"But that doesn't mean we can allow our opponents to charge at them five times. And there's the guidance of (Manuel) Neuer behind them. Together, they make for a fundamental department.

"But I'll say this again, even Juve conceded goals in the Champions League and even Italy can be defeated."

Mueller's next coach at Bayern is Carlo Ancelotti, who is Italian, and he may not appreciate a goal on Sunday.

"To the contrary! I must score many goals to show him how good I am," quipped Mueller.

- Wire Services.

We have no Italian trauma. We don't have any fear of them, just trust in our own skills. For me, that's cold coffee. I'd rather have a fresh espresso. We'll see how it tastes on Saturday.
— Joachim Loew on Germany's poor record against Italy


Vieri: Germany should fear Italy

Former Italy striker Christian Vieri believes the BBC defence of Andrea Barzagli, Leonardo Bonucci and Giorgio Chiellini and "madman" Gianluigi Buffon will end Germany's hopes of adding the European Championship to their World Cup triumph.

"Now everyone fears us. After all, when you have a madman as a goalkeeper and the best defence in the world, it's tough luck for the others," said the former Juventus, Inter Milan and AC Milan striker.

"Scoring against us is incredibly hard. Even just getting far enough to take a shot is an ordeal.

"(Below, from left) Chiellini, Bonucci and Barzagli are the last three defence specialists left internationally.

"There aren't any others who are so ferocious, intense and hard.

"Others have no idea what it's like to defend in Italy. We play by anticipating the opponent's move, biting their heels in every area of the pitch.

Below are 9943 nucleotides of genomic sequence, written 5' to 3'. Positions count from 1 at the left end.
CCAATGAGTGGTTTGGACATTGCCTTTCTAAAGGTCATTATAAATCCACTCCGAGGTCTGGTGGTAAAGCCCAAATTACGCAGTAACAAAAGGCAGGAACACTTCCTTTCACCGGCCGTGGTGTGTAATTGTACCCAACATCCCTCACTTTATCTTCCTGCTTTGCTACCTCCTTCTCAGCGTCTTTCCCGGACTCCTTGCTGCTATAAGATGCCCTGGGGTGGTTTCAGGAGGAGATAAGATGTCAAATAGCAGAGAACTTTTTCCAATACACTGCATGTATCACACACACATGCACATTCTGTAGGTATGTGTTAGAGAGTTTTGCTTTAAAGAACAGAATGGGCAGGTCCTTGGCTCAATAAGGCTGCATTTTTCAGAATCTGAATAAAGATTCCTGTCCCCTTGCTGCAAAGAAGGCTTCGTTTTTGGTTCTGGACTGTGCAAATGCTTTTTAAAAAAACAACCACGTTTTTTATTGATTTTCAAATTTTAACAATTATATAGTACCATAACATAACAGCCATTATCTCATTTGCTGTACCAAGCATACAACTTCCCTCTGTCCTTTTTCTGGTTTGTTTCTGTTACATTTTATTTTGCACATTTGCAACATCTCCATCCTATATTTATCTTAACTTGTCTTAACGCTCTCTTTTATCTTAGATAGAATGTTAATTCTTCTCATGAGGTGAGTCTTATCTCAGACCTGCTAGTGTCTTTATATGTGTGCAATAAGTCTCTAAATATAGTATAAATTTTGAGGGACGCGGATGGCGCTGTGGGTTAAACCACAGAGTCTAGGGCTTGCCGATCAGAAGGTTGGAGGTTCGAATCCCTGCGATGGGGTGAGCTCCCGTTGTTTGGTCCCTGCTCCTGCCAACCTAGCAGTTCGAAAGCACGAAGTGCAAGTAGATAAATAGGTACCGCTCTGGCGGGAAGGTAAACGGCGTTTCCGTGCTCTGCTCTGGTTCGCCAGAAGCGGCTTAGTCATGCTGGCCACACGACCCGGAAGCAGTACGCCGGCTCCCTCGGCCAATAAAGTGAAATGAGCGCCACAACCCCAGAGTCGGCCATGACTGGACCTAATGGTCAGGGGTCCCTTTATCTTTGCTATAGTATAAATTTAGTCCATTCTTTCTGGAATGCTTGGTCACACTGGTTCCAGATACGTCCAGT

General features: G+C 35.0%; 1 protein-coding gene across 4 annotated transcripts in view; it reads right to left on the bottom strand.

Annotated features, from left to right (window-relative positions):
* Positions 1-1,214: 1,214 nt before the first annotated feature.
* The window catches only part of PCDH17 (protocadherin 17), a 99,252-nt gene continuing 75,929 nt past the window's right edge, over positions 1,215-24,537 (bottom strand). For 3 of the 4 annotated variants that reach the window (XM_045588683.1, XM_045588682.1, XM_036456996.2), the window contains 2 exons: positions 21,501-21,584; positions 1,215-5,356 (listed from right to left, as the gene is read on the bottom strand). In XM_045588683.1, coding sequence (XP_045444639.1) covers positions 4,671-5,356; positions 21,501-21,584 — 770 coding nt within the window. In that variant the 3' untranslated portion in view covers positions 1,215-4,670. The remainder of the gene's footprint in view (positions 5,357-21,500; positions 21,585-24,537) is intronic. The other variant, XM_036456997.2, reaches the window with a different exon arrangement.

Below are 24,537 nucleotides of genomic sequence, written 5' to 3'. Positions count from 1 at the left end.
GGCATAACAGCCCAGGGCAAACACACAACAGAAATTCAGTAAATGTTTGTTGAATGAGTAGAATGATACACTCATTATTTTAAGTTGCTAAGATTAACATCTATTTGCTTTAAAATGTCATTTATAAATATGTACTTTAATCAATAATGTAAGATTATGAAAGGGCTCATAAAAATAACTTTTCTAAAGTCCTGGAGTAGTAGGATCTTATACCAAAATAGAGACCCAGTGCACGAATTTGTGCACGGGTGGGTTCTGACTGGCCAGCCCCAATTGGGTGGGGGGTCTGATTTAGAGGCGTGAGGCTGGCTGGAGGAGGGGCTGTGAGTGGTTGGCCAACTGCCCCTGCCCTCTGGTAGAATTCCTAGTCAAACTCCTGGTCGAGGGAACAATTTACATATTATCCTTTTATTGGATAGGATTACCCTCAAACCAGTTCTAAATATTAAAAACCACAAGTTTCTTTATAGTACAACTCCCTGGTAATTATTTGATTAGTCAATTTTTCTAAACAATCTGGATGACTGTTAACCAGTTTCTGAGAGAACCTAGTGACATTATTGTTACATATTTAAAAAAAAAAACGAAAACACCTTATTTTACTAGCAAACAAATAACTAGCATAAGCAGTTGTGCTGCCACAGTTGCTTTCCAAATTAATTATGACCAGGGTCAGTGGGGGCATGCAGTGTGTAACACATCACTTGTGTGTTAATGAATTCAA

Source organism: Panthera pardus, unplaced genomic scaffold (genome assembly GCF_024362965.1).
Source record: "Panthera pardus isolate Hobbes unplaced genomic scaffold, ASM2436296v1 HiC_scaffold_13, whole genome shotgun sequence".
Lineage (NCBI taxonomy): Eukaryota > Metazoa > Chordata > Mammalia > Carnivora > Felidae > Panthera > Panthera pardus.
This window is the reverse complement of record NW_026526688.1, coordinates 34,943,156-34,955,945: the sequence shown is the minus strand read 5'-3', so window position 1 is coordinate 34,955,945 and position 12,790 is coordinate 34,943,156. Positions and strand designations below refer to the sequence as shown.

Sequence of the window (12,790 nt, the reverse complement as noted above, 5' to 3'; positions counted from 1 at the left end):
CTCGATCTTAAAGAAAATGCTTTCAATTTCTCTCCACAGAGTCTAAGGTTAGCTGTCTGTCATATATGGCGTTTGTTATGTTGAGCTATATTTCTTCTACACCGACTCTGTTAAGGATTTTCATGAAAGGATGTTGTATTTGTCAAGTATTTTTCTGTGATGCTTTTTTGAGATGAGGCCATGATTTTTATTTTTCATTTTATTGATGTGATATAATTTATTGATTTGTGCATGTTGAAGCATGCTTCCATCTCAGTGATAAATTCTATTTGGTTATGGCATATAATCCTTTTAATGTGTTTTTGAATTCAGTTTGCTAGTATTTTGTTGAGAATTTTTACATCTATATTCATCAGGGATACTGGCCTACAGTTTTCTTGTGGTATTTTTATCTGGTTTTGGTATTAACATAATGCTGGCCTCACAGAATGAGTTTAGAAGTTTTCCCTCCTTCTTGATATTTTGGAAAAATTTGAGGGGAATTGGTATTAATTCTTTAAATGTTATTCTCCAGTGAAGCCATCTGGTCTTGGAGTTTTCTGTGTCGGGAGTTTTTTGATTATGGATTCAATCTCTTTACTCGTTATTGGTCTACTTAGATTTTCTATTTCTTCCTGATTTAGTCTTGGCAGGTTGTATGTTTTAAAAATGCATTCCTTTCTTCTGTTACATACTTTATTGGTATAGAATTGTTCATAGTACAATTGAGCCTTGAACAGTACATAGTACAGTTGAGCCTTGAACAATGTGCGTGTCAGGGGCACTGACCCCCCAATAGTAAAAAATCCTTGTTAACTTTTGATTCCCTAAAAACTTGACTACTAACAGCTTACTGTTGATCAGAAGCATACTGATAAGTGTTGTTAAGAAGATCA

"Buffon? I remember that in October of 1997, we played against Russia in a qualifier for France '98.

"It was raining and snowing at once and the cold was awful.

"At one point, (goalkeeper Gianluca) Pagliuca gets injured and I see this beardless 19-year-old ready to come on in a short-sleeved shirt!

"Buffon really is a madman. But he's also a phenomenon, the (Albert) Einstein of the goal, the kind of guy who could keep blocking shots at the age of 50. He's the greatest."

The 42-year-old was then asked whether he agreed that Italy had closed Spain's cycle of European domination.

"Possibly. It's normal that after eight years of being successful and spectacular on the stage of world football, you find yourself in need of new blood," he said.

"Spain devoured everyone from 2008 onwards, after a while you lose a bit of hunger. In any case, they already have some fantastic youngsters pushing for their turn. They'll have no problem coming back.

"As for Italy's chances, they have to face the Germans, who are the world's strongest at the moment. They have no weaknesses, I believe.


"So it won't be easy, but one thing I'm sure of: our lads will spit blood, they won't hold anything back and they'll make us proud whichever way it goes.

"We're still hungry, while they may have forgotten a bit of what that feels like after the last World Cup in Brazil.

"I expect some other stratagem by (Antonio) Conte. I don't think the Germans are too cozy about the match, because they have everything to lose."

Vieri said that the Azzurri "re-ignited everyone's faith" and praised Conte.

"There's nothing more beautiful than fighting for the Azzurri colours, and our boys have re-ignited the interest of a whole country," said Conte.

"Tactically, Conte is phenomenal. He's extremely well prepared and he's always looking for solutions.

"In brief, he's got guts. He always has the team under control and they are 23 champions with an exceptional coach."

- Wire Services.